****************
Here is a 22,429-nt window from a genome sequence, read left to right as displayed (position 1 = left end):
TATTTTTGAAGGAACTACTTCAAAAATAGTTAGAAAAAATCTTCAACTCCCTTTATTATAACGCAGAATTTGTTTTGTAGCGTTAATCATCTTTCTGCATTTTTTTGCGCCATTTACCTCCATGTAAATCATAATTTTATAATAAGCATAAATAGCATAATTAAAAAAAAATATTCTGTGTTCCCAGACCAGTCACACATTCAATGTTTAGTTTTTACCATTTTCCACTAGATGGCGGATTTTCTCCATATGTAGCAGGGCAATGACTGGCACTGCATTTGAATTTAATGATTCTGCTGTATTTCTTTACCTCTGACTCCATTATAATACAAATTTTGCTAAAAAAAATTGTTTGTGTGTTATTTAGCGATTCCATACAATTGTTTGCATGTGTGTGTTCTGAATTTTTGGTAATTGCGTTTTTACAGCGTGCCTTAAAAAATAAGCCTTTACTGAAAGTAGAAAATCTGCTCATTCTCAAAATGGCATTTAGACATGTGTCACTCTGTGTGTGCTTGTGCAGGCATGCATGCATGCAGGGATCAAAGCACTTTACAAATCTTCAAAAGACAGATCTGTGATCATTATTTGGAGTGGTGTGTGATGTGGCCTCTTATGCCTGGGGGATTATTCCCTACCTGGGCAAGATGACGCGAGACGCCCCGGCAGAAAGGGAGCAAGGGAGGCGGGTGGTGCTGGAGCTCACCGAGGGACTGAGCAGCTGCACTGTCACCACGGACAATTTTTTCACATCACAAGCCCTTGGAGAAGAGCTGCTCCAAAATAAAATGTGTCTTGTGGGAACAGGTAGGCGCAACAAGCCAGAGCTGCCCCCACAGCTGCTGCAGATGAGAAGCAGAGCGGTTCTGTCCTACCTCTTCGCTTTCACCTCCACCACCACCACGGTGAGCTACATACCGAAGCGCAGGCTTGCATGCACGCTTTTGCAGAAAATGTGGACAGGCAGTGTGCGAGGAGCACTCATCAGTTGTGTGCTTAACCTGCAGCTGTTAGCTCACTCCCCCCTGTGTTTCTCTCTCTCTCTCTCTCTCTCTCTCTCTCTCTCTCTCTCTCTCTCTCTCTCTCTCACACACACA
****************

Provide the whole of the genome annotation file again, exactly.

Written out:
Here is a 22,429-nt window from a genome sequence, read left to right as displayed (position 1 = left end):
TATTTTTGAAGGAACTACTTCAAAAATAGTTAGAAAAAATCTTCAACTCCCTTTATTATAACGCAGAATTTGTTTTGTAGCGTTAATCATCTTTCTGCATTTTTTTGCGCCATTTACCTCCATGTAAATCATAATTTTATAATAAGCATAAATAGCATAATTAAAAAAAAATATTCTGTGTTCCCAGACCAGTCACACATTCAATGTTTAGTTTTTACCATTTTCCACTAGATGGCGGATTTTCTCCATATGTAGCAGGGCAATGACTGGCACTGCATTTGAATTTAATGATTCTGCTGTATTTCTTTACCTCTGACTCCATTATAATACAAATTTTGCTAAAAAAAATTGTTTGTGTGTTATTTAGCGATTCCATACAATTGTTTGCATGTGTGTGTTCTGAATTTTTGGTAATTGCGTTTTTACAGCGTGCCTTAAAAAATAAGCCTTTACTGAAAGTAGAAAATCTGCTCATTCTCAAAATGGCATTTAGACATGTGTCACTCTGTGTGTGCTTGTGCAGGCATGCATGCATGCAGGGATCAAAGCACTTTACAAATCTTCAAAAGACAGATCTGTGATCATTATTTGGAGTGGTGTGTGATGTGGCCTCTTATGCCTGGGGGATTATTCCCTACCTGGGCAAGATGACGCGAGACGCCCCGGCAGAAAGGGAGCAAGGGAGGCGGGTGGTGCTGGAGCTCACCGAGGGACTGAGCAGCTGCACTGTCACCACGGACAATTTTTTCACATCACAAGCCCTTGGAGAAGAGCTGCTCCAAAATAAAATGTGTCTTGTGGGAACAGGTAGGCGCAACAAGCCAGAGCTGCCCCCACAGCTGCTGCAGATGAGAAGCAGAGCGGTTCTGTCCTACCTCTTCGCTTTCACCTCCACCACCACCACGGTGAGCTACATACCGAAGCGCAGGCTTGCATGCACGCTTTTGCAGAAAATGTGGACAGGCAGTGTGCGAGGAGCACTCATCAGTTGTGTGCTTAACCTGCAGCTGTTAGCTCACTCCCCCCTGTGTTTCTCTCTCTCTCTCTCTCTCTCTCTCTCTCTCTCTCTCTCTCTCTCTCTCTCTCTCACACACACA